I'll give you an example. In 1947 Juba Conference, there was a conference before the independence of Sudan from Egypt and the British. British administrators in the South said, "You know, these people are different. They have to go their own way." So they convened a conference. There were only chiefs, because South Sudanese were not educated then, there were only chiefs, tribal chiefs and some clerks. So they were confused, they say we are different. We are not educated so give us time before we can become independent. But the British and the northern Sudanese they decided to hoodwink them into unity. 

 

So now, when people write about that event, many scholars have written, and they say these chiefs were not educated and that's why South Sudan was part of Sudan, so they were confused because they were not educated. And I say, no. It's not because they were not educated. It was the kind of people they were dealing with. If you look at the minutes of the conference, which are also available to read, they said exactly what was good for South Sudanese even if they were not educated in the Western context. They knew what was good for their people, and they said it at the conference, but they were ignored. So, it's not that they were not educated. It's that they would not have been listened to even if they were educated. So that perspective is not, you can not find it. 

 

That's what we have to say now. If I read the book, I don't find it, and I say why can't I say it? Why can't we say it that way? 

 

MM

 

And so that's why you started this publishing company?

 

KG

 

That is why, to actually present our perspective.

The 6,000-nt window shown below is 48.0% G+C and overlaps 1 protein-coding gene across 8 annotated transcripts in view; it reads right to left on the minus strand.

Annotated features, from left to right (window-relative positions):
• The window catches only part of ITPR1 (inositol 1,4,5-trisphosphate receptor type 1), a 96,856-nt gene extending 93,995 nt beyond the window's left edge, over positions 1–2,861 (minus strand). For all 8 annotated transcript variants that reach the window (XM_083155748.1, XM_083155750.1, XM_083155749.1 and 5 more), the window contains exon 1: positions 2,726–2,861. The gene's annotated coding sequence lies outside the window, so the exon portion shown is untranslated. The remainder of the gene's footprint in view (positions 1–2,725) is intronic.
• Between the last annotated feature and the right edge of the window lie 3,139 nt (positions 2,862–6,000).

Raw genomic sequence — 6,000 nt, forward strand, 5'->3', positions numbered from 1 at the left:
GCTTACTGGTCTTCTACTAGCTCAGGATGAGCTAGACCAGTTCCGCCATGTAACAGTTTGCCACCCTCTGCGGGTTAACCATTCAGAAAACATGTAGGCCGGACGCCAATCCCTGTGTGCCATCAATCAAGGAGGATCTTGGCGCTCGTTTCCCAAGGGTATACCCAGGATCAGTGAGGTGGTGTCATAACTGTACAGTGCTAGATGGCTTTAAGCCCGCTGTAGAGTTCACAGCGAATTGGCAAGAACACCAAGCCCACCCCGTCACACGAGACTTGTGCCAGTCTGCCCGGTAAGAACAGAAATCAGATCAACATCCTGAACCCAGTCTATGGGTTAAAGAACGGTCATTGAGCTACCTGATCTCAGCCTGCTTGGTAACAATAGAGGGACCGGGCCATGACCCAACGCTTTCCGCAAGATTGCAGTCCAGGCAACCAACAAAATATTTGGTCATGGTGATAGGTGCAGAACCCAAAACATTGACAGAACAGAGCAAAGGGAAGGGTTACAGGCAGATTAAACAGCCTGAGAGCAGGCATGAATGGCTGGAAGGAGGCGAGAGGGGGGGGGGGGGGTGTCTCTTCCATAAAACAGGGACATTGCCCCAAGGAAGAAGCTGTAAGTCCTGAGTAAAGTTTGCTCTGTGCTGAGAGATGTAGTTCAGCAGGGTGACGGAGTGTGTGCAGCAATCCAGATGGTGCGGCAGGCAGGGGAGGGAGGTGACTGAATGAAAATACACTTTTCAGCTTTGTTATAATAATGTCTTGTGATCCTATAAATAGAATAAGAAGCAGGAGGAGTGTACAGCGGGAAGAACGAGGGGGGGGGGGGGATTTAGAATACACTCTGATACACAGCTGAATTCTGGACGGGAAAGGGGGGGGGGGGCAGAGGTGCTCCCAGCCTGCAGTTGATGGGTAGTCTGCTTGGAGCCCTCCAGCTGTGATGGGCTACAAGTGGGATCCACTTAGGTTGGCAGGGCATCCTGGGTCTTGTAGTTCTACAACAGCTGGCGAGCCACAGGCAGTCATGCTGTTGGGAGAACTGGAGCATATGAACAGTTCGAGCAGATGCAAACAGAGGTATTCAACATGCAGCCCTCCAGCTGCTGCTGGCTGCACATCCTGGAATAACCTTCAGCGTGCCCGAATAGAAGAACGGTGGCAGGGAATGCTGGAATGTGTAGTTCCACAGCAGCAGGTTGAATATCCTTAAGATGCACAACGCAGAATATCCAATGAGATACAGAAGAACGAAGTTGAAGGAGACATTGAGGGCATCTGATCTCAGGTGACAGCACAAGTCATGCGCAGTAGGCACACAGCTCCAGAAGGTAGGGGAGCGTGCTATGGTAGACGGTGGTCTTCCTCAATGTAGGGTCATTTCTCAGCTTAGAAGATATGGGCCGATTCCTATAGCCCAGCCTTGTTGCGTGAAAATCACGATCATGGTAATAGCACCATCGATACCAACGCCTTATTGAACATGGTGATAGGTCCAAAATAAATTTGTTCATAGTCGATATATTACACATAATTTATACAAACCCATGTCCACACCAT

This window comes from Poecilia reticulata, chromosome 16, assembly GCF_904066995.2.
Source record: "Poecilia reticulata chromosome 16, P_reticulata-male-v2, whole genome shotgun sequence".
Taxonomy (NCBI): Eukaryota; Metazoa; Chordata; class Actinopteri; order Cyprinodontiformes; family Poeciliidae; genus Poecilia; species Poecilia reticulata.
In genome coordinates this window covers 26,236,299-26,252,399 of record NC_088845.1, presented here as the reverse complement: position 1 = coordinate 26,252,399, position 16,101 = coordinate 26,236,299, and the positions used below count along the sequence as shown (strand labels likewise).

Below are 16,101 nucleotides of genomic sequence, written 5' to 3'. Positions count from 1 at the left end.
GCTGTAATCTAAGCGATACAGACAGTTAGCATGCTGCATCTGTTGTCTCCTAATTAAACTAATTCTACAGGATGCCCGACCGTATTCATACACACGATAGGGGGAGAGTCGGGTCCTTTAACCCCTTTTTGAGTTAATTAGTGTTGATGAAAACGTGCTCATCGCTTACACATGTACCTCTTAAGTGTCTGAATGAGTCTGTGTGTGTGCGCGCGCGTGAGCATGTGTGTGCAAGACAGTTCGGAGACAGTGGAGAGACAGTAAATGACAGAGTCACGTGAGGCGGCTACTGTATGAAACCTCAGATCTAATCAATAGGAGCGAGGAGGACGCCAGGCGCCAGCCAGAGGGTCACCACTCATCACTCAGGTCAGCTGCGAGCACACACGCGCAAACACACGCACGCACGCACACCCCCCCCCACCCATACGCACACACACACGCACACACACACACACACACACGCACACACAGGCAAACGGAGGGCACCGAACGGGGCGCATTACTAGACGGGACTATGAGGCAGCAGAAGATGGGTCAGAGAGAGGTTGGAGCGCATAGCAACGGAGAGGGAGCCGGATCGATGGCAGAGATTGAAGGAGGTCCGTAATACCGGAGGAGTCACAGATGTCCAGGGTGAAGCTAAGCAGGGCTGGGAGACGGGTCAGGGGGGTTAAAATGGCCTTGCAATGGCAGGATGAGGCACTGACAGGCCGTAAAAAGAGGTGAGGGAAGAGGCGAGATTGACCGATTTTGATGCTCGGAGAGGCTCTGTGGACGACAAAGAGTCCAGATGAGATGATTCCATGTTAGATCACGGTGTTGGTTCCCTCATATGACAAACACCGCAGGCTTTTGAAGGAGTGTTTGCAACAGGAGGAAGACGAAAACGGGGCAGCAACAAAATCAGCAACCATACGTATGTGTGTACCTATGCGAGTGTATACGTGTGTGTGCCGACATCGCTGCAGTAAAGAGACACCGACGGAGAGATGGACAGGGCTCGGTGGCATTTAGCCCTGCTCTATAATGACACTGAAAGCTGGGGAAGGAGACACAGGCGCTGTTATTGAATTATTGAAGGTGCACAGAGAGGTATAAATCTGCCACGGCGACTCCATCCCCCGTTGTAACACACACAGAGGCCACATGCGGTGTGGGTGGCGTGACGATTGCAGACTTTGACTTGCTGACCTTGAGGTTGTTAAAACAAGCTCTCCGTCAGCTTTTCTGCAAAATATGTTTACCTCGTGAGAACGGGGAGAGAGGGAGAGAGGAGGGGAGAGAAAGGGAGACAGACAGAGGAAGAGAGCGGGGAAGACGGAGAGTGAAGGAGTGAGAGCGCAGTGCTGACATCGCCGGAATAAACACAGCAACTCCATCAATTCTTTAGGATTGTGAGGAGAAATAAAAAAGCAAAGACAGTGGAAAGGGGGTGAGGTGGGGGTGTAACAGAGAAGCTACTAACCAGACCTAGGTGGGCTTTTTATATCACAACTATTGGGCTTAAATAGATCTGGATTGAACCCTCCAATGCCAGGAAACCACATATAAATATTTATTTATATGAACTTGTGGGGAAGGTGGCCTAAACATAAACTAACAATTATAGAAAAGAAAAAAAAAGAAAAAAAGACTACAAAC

MM

 

When did you start your publishing company?

 

KG

 

I started it in 2012. In the beginning of 2012, and then I had it registered in August of 2012. 

 

MM

 

Registered here in Canada?

 

KG

 

Here in Alberta? 

 

MM

 

How many books have you written so far? 

 

KG

 

I have written about nine, but I've published seven. 

 

MM

 

These seven books you've published with your publishing company?

 

KG

 

I published five with mine, but two with a different publishing company. 

 

MM

 

These books are all about South Sudan?

 

KG

 

No. I have two novels. The first one is immigrant experiences, an immigrant family and how they relate to life, and how they get transformed as they live in Canada. It's just immigrant experiences. The second novel is a political novel. It's mostly about the relationship between the West and Africa and then political dynamics within Africa, how leaders, you know, some leaders, sometimes they occlude with multinational companies that invest in Africa. So, some self-interested political leaders, you know, they misuse power. So, that's what I looked at, and then how the West relates to Africa in terms of economics, political issues. So, that's a novel, the second novel. I call it The Pipers and the First Phase

 

The Pipers is a politically active group that tries, you know, they want to change the world and an unconventional way. What they do is they infiltrate governments and take inside information and condition government and individuals to do things for poor people. The other is a non-fiction book on race, colour and racism. Then, there's one children's book. Then, two poetry books. 

 

MM

 

Are these books fairly well-received in South Sudan? 

  

KG

 

Yes, the only thing is access to books in South Sudan is difficult, but for those who have them they do appreciate them because it sort of gives them some hope. It gives them a sense of pride, "Oh this is something from my own place, and I can also do it." And I've seen many people now are trying to now, "Oh, I can actually do it. I want to write a book." So, it gives them a sense of pride and that I can also do that if he can do that, and that means a lot to me.